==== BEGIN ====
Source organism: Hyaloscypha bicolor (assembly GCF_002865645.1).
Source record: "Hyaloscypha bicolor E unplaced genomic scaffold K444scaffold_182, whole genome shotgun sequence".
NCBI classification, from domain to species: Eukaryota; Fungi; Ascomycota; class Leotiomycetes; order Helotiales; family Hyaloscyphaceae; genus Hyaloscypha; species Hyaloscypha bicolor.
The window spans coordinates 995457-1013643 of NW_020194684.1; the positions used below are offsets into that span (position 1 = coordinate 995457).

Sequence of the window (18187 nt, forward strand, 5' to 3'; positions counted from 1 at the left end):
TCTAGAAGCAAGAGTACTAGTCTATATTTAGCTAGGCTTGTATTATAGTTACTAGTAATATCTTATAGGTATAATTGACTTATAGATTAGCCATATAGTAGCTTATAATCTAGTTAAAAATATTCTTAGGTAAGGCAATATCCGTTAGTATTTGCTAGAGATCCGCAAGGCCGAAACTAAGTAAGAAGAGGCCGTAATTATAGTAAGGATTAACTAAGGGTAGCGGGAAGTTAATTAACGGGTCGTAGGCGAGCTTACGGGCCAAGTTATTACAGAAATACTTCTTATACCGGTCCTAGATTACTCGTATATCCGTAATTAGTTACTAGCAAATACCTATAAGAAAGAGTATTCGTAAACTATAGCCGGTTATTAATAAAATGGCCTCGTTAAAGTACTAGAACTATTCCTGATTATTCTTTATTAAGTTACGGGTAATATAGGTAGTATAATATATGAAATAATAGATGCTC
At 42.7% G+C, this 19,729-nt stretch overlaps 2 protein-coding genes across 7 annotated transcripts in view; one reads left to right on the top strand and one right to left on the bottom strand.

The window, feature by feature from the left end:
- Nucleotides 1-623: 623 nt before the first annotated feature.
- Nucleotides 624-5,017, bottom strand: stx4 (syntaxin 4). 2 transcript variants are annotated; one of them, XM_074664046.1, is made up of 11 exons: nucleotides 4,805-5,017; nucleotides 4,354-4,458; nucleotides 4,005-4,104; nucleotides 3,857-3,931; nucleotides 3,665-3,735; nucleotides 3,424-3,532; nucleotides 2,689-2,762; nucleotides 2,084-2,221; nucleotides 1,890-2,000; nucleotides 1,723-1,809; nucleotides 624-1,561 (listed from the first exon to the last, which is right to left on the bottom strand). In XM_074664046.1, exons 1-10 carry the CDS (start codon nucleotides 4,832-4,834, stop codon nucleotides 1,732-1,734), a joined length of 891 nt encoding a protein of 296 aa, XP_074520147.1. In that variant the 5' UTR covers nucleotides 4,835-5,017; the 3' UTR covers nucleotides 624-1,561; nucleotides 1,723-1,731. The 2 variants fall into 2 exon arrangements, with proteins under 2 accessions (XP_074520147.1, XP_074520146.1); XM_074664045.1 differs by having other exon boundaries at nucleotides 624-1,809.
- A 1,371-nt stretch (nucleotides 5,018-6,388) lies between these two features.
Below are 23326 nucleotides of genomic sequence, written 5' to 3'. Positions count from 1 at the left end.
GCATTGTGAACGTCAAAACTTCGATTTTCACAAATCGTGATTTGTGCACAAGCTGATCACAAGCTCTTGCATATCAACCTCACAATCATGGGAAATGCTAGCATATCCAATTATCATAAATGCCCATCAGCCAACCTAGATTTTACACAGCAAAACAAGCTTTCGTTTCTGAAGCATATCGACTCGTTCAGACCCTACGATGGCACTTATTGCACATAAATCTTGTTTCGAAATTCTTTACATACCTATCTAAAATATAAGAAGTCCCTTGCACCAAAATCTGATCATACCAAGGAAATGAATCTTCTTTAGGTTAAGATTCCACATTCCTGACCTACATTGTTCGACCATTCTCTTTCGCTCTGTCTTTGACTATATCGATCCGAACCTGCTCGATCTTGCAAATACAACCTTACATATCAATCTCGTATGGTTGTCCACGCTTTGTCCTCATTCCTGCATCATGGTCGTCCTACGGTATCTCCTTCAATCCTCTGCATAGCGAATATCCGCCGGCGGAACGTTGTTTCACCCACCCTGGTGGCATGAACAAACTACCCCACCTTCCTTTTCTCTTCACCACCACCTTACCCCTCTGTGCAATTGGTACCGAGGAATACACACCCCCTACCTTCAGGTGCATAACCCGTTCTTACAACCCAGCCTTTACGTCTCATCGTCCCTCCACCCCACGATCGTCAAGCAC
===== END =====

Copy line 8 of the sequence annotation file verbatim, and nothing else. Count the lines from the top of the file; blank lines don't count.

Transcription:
The window, feature by feature from the left end: